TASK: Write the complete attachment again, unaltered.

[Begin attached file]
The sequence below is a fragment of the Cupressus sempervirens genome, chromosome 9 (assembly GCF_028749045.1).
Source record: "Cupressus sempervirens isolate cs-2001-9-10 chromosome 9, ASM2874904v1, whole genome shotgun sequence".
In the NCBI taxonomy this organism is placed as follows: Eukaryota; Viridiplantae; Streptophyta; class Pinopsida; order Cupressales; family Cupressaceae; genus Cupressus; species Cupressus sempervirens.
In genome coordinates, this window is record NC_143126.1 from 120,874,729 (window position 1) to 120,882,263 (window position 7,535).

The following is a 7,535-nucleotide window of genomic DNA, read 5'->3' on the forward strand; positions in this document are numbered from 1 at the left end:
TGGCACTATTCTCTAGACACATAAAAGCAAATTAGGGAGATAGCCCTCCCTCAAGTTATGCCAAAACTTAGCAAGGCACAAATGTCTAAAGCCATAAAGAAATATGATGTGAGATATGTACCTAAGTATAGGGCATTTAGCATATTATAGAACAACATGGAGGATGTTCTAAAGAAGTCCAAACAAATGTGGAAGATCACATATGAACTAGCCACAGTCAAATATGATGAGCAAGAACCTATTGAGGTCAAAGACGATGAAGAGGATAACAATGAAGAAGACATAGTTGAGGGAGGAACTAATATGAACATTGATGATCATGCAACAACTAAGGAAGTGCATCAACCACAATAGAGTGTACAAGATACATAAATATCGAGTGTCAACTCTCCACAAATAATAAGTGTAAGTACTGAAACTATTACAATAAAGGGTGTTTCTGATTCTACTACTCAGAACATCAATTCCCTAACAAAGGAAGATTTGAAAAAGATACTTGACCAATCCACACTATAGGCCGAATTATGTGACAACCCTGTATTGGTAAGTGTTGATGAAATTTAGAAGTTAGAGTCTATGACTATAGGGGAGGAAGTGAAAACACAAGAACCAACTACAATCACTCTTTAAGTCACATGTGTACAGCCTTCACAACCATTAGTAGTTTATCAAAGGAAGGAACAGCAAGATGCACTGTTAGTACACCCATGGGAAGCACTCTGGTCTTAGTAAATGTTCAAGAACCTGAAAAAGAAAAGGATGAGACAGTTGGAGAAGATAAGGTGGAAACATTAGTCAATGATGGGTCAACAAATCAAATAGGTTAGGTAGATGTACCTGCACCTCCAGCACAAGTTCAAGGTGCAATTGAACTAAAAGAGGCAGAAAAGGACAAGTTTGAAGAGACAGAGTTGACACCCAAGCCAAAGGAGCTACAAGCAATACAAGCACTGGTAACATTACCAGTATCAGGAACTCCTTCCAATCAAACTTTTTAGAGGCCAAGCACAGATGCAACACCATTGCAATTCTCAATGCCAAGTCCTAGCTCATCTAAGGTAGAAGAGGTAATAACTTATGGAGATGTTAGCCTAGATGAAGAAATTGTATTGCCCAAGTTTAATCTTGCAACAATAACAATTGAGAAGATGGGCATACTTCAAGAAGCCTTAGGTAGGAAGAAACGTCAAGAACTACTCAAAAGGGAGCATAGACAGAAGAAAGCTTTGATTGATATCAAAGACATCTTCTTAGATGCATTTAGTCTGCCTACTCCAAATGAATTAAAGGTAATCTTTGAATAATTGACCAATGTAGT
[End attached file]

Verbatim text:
The sequence below is a fragment of the Cupressus sempervirens genome, chromosome 9 (assembly GCF_028749045.1).
Source record: "Cupressus sempervirens isolate cs-2001-9-10 chromosome 9, ASM2874904v1, whole genome shotgun sequence".
In the NCBI taxonomy this organism is placed as follows: Eukaryota; Viridiplantae; Streptophyta; class Pinopsida; order Cupressales; family Cupressaceae; genus Cupressus; species Cupressus sempervirens.
In genome coordinates, this window is record NC_143126.1 from 120,874,729 (window position 1) to 120,882,263 (window position 7,535).

The following is a 7,535-nucleotide window of genomic DNA, read 5'->3' on the forward strand; positions in this document are numbered from 1 at the left end:
TGGCACTATTCTCTAGACACATAAAAGCAAATTAGGGAGATAGCCCTCCCTCAAGTTATGCCAAAACTTAGCAAGGCACAAATGTCTAAAGCCATAAAGAAATATGATGTGAGATATGTACCTAAGTATAGGGCATTTAGCATATTATAGAACAACATGGAGGATGTTCTAAAGAAGTCCAAACAAATGTGGAAGATCACATATGAACTAGCCACAGTCAAATATGATGAGCAAGAACCTATTGAGGTCAAAGACGATGAAGAGGATAACAATGAAGAAGACATAGTTGAGGGAGGAACTAATATGAACATTGATGATCATGCAACAACTAAGGAAGTGCATCAACCACAATAGAGTGTACAAGATACATAAATATCGAGTGTCAACTCTCCACAAATAATAAGTGTAAGTACTGAAACTATTACAATAAAGGGTGTTTCTGATTCTACTACTCAGAACATCAATTCCCTAACAAAGGAAGATTTGAAAAAGATACTTGACCAATCCACACTATAGGCCGAATTATGTGACAACCCTGTATTGGTAAGTGTTGATGAAATTTAGAAGTTAGAGTCTATGACTATAGGGGAGGAAGTGAAAACACAAGAACCAACTACAATCACTCTTTAAGTCACATGTGTACAGCCTTCACAACCATTAGTAGTTTATCAAAGGAAGGAACAGCAAGATGCACTGTTAGTACACCCATGGGAAGCACTCTGGTCTTAGTAAATGTTCAAGAACCTGAAAAAGAAAAGGATGAGACAGTTGGAGAAGATAAGGTGGAAACATTAGTCAATGATGGGTCAACAAATCAAATAGGTTAGGTAGATGTACCTGCACCTCCAGCACAAGTTCAAGGTGCAATTGAACTAAAAGAGGCAGAAAAGGACAAGTTTGAAGAGACAGAGTTGACACCCAAGCCAAAGGAGCTACAAGCAATACAAGCACTGGTAACATTACCAGTATCAGGAACTCCTTCCAATCAAACTTTTTAGAGGCCAAGCACAGATGCAACACCATTGCAATTCTCAATGCCAAGTCCTAGCTCATCTAAGGTAGAAGAGGTAATAACTTATGGAGATGTTAGCCTAGATGAAGAAATTGTATTGCCCAAGTTTAATCTTGCAACAATAACAATTGAGAAGATGGGCATACTTCAAGAAGCCTTAGGTAGGAAGAAACGTCAAGAACTACTCAAAAGGGAGCATAGACAGAAGAAAGCTTTGATTGATATCAAAGACATCTTCTTAGATGCATTTAGTCTGCCTACTCCAAATGAATTAAAGGTAATCTTTGAATAATTGACCAATGTAGT